I am always inspired by the story of the Chairman of Sony Corporation who in 1946, amidst the ashes of Japan's defeat in World War II articulated a seemingly impossible vision. In 1946, when Japan was on her knees, he said that Sony would see to it that in 50 years, the words 'Made in Japan' would stand for the best quality in the world. And he achieved that goal in far less than 50 years. I too dream of a time in the not too distant future when the words "Made by India" which is the tagline of the India Manufacturing Show, will stand for outstanding global quality. I believe that the India Manufacturing Show is the first step to facilitate and kick-start this ambition. With your help and your participation I have no doubt that we will move manufacturing from playing just a side role to being the hero of India's economic story

+1 vote

Industrial Spectrum September 2014

Columnist and Chartered Accountant S Gurumurthy today made a strong pitch for a separate financial architecture for small and medium enterprises (SMEs) in India. 

“A separate financial architecture for SMEs is necessary for the country. The government has said that it will create a separate financial architecture, we must ensure it is created,” Gurumurthy said on the sidelines of an event here. Noting that there are at least 20 million small financial institutions in India, which finances small businesses, he stresses need for banks lending to them at cheaper rate. “...they (small financial institutions) are lending to SMEs at 36-45 per cent because they are borrowing at that rate. If banks lend to them at 10-12 per cent then they will lend at 14-15 per cent,” Gurumurthy said. Finance Minister Arun Jaitley in his Budget speech 2014-15, had said, “SMEs form the backbone of our Economy... Financing to this sector is of critical importance, especially as it benefits the weakest sections.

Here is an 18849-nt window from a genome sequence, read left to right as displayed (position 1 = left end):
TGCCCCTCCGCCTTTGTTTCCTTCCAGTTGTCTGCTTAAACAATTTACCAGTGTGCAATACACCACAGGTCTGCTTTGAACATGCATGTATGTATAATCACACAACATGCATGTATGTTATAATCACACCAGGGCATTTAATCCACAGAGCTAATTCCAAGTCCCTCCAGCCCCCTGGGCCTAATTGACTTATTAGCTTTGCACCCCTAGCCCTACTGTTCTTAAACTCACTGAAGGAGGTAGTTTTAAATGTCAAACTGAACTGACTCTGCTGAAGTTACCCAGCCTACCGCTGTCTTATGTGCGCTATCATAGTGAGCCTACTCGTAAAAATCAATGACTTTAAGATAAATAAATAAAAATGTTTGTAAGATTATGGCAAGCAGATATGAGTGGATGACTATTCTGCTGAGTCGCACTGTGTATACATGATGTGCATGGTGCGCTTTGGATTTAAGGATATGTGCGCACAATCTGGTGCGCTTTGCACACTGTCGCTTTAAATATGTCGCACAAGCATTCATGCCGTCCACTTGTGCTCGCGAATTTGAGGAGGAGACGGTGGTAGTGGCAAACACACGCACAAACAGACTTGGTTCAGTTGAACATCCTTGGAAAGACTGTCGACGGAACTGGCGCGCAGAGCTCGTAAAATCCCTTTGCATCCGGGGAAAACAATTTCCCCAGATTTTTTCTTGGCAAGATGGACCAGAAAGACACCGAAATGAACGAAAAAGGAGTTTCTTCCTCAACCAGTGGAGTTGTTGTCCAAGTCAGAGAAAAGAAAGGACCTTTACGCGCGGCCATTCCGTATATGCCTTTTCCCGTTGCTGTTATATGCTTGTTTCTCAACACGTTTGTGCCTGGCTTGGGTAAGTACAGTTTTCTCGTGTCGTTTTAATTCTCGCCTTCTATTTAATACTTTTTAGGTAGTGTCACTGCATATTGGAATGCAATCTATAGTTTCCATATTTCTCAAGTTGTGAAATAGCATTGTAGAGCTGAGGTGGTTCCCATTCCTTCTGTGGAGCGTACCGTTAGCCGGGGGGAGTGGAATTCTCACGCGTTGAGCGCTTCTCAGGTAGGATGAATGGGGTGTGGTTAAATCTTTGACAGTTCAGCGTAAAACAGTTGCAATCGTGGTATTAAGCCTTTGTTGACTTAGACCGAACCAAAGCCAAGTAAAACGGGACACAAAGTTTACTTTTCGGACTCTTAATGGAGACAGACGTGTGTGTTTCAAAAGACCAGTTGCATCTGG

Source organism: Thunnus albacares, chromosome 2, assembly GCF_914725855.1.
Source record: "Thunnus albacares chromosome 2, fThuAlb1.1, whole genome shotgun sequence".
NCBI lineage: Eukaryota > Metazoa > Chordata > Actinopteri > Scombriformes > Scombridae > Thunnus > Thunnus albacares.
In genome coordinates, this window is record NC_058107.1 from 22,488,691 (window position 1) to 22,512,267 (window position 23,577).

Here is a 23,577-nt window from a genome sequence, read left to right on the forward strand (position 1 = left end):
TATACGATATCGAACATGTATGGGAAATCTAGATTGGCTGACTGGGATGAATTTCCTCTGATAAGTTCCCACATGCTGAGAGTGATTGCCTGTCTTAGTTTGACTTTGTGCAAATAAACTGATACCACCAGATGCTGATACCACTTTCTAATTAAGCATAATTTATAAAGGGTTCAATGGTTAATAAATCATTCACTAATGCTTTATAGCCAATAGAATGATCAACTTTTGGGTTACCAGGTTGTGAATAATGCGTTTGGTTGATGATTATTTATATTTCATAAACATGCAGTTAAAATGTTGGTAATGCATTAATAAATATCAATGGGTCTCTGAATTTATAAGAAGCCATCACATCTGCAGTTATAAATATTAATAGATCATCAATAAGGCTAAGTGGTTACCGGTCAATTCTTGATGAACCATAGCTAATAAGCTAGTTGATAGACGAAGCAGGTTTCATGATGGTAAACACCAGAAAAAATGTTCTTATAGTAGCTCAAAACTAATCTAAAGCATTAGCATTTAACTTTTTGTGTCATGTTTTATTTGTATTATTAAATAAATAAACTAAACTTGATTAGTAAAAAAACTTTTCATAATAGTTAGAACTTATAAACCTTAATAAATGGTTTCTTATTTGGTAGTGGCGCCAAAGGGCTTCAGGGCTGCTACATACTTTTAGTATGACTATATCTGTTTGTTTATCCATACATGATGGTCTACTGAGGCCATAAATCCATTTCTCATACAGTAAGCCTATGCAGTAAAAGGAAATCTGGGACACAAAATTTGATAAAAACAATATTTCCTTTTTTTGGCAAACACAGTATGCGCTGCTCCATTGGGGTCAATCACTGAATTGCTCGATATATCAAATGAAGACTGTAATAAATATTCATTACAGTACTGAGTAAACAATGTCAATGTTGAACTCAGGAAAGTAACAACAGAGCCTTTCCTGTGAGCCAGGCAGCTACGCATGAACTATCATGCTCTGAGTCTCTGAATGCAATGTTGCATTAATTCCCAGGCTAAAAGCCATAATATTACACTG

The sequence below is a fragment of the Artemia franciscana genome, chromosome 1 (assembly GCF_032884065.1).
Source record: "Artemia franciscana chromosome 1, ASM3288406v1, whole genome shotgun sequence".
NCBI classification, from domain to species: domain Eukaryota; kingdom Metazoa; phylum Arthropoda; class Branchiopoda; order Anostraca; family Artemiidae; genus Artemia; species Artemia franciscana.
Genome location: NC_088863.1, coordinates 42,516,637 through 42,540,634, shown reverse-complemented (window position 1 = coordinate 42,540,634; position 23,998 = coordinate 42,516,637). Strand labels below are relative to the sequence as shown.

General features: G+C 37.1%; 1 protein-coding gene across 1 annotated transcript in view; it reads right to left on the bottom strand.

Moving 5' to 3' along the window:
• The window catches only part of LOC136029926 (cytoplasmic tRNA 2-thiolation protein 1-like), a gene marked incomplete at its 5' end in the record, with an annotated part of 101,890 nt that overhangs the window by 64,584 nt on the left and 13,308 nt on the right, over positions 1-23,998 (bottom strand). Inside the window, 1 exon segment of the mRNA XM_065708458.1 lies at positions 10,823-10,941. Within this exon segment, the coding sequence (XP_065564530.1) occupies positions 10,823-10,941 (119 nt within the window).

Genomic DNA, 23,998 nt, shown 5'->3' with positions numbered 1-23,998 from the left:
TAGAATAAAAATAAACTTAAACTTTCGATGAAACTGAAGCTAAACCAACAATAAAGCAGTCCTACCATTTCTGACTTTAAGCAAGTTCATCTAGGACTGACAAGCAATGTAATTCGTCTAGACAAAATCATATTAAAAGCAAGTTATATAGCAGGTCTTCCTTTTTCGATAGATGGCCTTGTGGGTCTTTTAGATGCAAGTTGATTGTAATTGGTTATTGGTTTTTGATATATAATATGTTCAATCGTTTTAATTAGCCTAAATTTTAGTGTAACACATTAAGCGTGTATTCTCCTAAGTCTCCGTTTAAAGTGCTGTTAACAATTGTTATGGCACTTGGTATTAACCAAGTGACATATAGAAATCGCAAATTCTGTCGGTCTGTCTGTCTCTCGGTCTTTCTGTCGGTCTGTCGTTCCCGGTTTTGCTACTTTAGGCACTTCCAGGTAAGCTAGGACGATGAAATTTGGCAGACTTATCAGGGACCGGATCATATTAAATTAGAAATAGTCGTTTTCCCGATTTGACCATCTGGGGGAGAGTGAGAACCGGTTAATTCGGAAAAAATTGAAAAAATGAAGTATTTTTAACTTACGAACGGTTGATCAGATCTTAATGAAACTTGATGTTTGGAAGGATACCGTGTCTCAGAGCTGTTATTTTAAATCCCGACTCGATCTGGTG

“There is need to examine the financial architecture for this sector. I propose to appoint a committee with representatives from the Finance Ministry, Ministry of MSME, RBI to give concrete suggestions in three month.” 

Gurumurthy, who is also an Rashtriya Swayamsevak Sevak (RSS) ideologue, said that “we must actually ensure that the government provide wholesale financing and retail financing is done by a small business finance corporation, which the government should register separately”

Speaking on the occasion, National Coordinator of the Action Committee for formal finance for non corporate small business Praveen Khandelwal said, “the non corporate sector is providing employment to nearly 49 crore people in the Country which is 90 per cent of total employment in India and is also contributing 45 per cent to national GDP which is three times higher than corporate sector. “Astonishingly only about 4 per cent people in non corporate sector are getting finance from banks and other banking institutions which is very low.”

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 May 2013 | Industrial Spectrum​

If reports are anything to go by, Indian SMEs are going green and this is not just about green technology. SMEs across the board are adopting greener technology. Increased exposure to environment-friendly solutions is prompting small companies to adopt green technologies and resort to non-polluting modes of production. 

Earlier the main deterrent was the high cost, according an official of the Confederation of the Indian Industry (CII). High cost of clean and energy efficient technologies acted as a deterrent for these small units to go green. A near total lack of indigenous development of green technologies was cited as the main culprit. However, the scenario is changing as SMEs are now collaborating globally to adopt cleaner, greener practices.